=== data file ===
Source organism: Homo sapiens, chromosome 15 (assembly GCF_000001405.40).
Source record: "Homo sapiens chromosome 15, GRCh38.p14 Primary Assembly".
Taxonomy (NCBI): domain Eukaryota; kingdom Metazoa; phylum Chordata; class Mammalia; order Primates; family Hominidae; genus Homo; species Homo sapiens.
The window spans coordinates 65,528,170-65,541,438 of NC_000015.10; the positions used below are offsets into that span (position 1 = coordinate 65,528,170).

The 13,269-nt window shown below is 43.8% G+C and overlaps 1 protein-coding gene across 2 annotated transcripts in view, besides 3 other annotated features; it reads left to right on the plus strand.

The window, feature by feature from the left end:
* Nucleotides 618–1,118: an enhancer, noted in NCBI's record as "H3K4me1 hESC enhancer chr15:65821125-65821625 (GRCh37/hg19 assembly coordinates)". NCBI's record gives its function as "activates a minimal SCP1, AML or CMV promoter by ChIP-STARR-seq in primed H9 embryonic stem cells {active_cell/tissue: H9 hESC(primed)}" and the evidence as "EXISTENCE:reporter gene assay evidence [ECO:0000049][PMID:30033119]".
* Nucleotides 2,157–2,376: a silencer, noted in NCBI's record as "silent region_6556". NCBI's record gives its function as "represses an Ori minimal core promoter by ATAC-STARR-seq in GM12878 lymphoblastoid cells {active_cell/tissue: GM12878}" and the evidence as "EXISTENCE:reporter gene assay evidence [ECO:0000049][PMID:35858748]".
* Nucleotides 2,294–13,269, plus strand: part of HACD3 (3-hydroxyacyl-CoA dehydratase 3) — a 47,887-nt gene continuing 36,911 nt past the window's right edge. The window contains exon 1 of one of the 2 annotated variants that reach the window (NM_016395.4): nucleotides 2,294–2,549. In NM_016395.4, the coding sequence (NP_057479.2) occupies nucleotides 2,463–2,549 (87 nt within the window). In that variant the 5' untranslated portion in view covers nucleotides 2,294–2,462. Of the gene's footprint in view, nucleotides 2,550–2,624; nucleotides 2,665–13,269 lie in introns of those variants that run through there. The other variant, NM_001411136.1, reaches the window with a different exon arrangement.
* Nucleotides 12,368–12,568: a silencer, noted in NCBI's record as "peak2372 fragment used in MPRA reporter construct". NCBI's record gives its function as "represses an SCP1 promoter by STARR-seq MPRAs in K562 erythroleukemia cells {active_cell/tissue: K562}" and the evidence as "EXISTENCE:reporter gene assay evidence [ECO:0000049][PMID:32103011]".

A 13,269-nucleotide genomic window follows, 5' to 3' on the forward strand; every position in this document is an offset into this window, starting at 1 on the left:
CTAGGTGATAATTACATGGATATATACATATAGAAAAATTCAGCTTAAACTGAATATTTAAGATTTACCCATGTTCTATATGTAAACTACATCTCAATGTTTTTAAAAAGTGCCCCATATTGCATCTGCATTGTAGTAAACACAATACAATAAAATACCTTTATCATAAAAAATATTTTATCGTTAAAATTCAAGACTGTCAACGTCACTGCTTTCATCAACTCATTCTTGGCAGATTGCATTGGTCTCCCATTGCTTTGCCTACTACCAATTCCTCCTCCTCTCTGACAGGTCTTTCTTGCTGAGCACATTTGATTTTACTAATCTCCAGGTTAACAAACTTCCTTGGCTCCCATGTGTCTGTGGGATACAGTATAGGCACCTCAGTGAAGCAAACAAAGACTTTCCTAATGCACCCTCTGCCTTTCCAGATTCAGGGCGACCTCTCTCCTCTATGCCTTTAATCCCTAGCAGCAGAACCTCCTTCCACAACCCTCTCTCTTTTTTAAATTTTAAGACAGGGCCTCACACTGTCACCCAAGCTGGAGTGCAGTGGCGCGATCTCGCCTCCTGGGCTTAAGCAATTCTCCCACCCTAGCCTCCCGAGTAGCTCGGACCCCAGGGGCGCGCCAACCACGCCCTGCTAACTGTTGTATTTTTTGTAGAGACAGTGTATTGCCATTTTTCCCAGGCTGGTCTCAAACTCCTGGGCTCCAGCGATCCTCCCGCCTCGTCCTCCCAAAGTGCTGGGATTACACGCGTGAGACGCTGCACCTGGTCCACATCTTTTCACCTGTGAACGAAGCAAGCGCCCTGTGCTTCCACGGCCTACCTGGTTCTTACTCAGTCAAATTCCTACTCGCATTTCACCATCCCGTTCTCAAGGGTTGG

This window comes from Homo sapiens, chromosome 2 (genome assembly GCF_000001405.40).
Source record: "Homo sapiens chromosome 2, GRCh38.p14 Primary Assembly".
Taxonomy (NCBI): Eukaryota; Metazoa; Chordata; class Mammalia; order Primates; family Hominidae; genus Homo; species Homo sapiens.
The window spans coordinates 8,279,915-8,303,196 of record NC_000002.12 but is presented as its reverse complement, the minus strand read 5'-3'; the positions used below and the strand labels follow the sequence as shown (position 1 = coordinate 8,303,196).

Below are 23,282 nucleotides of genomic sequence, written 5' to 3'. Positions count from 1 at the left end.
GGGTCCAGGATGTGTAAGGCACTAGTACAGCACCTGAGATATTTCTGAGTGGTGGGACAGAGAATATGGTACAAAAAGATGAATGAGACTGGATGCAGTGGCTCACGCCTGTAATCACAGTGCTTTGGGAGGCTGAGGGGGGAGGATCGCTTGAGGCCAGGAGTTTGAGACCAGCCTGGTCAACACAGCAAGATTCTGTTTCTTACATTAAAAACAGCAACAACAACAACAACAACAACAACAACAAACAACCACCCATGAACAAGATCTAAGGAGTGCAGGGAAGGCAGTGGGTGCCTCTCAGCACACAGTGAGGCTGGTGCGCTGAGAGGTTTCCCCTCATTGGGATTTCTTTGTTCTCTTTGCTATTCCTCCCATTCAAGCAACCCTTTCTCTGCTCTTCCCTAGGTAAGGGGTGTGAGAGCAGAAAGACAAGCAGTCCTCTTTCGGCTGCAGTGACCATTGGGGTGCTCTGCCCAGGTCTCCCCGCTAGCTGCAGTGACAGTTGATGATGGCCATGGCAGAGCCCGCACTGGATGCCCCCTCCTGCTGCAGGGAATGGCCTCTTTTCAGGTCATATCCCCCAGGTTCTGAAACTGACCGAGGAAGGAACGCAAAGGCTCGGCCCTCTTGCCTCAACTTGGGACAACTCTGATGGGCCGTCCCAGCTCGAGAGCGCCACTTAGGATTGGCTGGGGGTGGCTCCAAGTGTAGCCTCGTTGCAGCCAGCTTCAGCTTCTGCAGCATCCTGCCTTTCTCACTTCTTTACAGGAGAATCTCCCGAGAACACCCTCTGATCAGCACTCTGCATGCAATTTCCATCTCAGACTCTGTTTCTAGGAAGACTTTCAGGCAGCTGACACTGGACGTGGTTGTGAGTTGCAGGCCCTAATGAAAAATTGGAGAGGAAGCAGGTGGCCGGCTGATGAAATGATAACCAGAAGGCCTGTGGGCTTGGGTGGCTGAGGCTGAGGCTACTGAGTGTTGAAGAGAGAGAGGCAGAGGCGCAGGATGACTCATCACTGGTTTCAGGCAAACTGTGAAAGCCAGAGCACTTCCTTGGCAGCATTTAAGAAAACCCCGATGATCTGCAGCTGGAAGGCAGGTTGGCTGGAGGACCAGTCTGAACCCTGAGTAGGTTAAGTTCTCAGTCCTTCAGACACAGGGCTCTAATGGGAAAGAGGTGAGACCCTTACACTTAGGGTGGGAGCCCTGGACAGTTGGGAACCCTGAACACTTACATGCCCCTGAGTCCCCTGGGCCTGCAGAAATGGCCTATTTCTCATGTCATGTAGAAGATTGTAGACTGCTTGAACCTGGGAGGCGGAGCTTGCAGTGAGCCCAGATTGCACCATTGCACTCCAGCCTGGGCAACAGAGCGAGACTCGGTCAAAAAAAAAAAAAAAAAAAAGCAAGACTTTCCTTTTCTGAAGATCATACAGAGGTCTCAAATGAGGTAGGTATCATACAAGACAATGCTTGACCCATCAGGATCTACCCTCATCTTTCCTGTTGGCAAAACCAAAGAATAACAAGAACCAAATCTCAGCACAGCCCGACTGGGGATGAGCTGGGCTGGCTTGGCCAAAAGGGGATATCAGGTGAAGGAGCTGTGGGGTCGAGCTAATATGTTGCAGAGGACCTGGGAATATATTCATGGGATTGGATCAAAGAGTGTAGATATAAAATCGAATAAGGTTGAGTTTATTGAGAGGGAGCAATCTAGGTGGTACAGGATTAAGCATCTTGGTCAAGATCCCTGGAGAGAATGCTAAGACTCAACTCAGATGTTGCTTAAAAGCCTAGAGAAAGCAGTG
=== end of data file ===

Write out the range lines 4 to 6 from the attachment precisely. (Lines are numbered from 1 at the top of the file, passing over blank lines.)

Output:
The window spans coordinates 65,528,170-65,541,438 of NC_000015.10; the positions used below are offsets into that span (position 1 = coordinate 65,528,170).

The 13,269-nt window shown below is 43.8% G+C and overlaps 1 protein-coding gene across 2 annotated transcripts in view, besides 3 other annotated features; it reads left to right on the plus strand.

The window, feature by feature from the left end: